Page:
Editor’s note: From time to time I will review books related to conscious creation, self-development, law of attraction and other subjects of interest to my readers. I’ll note when the book was purchased by myself or obtained as a free review copy from the publisher.
It took an act of unspeakable tragedy to force Lillie Leonardi to stop living a double life. The events of Sept. 11, 2001 and specifically the downing of United Airlines Flight 93 helped crack open Leonardi’s tough cop-turned-FBI agent exterior, exposing her raw and vulnerable spiritual center.
Standing amid the wreckage of that downed plane in Shanksville, PA, she experienced a religious awakening that caused her to rethink her entire life for the next decade. From that day forward, she would no longer be able to choose between being a law enforcement agent or a spiritual pilgrim; instead, the event forced her to address the two separate sides to her life and make them whole.
In her memoir, In the Shadow of a Badge, Leonardi describes seeing angels at the crash site in Shanksville. Her interpretation of this event was that the angels were helping transition the passengers and crew of the plane to heaven and that they were also watching over the hundreds of law enforcement personnel who had arrived to investigate the scene.
Having experienced other angel sightings throughout her life, Leonardi was comforted by the sight. Yet working in a male-dominated field for her adult life led her to hide her spiritual self with her coworkers and most of the world. Only her immediate family and friends understood her devotion to the Catholic faith and how she reveled in it during quiet moments.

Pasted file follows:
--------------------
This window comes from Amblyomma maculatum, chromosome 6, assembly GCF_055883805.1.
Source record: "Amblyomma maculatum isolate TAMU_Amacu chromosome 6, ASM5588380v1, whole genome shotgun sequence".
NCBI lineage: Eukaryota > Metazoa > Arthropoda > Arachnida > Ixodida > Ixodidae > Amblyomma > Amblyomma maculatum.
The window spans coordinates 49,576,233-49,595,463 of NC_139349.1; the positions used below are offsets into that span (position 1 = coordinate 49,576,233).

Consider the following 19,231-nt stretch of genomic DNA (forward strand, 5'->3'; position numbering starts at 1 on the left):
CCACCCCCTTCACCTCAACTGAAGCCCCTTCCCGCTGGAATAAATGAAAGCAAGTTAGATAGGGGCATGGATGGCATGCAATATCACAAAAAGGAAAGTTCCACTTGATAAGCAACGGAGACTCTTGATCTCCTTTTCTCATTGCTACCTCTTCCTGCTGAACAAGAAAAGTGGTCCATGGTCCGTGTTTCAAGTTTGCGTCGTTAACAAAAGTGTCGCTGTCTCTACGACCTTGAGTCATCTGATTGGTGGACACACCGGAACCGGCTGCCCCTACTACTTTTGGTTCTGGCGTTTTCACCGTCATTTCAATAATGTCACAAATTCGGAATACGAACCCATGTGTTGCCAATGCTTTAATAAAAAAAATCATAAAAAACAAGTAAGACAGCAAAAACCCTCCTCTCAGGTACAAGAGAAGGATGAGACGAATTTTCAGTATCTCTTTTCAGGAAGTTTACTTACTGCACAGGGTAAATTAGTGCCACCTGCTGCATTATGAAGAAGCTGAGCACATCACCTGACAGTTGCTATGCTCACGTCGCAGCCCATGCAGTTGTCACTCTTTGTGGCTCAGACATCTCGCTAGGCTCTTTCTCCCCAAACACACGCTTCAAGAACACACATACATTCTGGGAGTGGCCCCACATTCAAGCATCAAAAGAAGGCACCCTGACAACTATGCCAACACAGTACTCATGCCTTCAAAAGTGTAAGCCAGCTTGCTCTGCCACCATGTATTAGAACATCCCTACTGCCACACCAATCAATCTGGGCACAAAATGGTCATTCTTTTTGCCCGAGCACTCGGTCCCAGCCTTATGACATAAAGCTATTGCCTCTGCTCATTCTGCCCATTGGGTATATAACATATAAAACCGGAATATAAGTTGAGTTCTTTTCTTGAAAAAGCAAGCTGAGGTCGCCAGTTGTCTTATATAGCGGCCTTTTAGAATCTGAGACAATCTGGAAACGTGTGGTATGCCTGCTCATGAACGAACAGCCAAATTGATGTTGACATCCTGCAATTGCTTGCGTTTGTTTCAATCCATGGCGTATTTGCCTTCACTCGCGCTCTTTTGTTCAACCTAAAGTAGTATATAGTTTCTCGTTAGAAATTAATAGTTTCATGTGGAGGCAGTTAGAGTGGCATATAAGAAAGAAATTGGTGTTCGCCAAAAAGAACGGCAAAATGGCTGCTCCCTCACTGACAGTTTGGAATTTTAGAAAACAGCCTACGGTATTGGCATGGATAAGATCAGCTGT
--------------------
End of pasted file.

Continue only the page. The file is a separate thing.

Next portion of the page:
To her coworkers and to the outside world, she was simply a “Robocop,” and acted on calculated, intellectual reasoning alone, leaving little room for spiritual or emotional reactions. That tough-guy exterior may have helped her deal with the 12 days she worked at the crash site as a liaison with United Airlines and government agencies but it also forced her to stuff her emotions deep within.
Energy always seeks expansion so when you try holding back extreme emotion for too long, it will eventually cause havoc with the personality. In Leonardi’s case, the stifling of emotions both as a cop and as a first responder on 9/11 finally caused her to develop Post Traumatic Stress Disorder (PTSD). That diagnosis (and her final acceptance of it) started her on a journey of self-discovery and healing that could help her finally quantify the two very distinctive sides of her personality.
Leonardi details her struggles with therapies to help manage her PTSD as well as her spiritual “coming out,” where she finally decides to publically share her experience in Shanksville. As part of that process, she began to allow herself to feel and act upon her intuitive/feminine persona which she had carefully controlled during her law enforcement tenure.
I am not Catholic and usually shut down mentally when I’m presented with too much religious dogma. Still, I selected In the Shadow of a Badge because I was interested in Leonardi’s experiences on 9/11. Like many Americans, the wounds inflicted on our country that warm fall day still feel fresh and raw even a decade later. I’ve read other firsthand accounts of supernatural events by first responders and wanted to see how Leonardi’s compared.
I’m also not a big believer in angels–the concept seems too Christian to me. So after I read a few pages into the book, I reminded myself that there is always something to learn and kept going to see what I could glean from the manuscript. Rather than discard the author’s message altogether, I instead went into an introspective state to clarify my own beliefs about angels and the afterlife. I have a way to go on that discovery.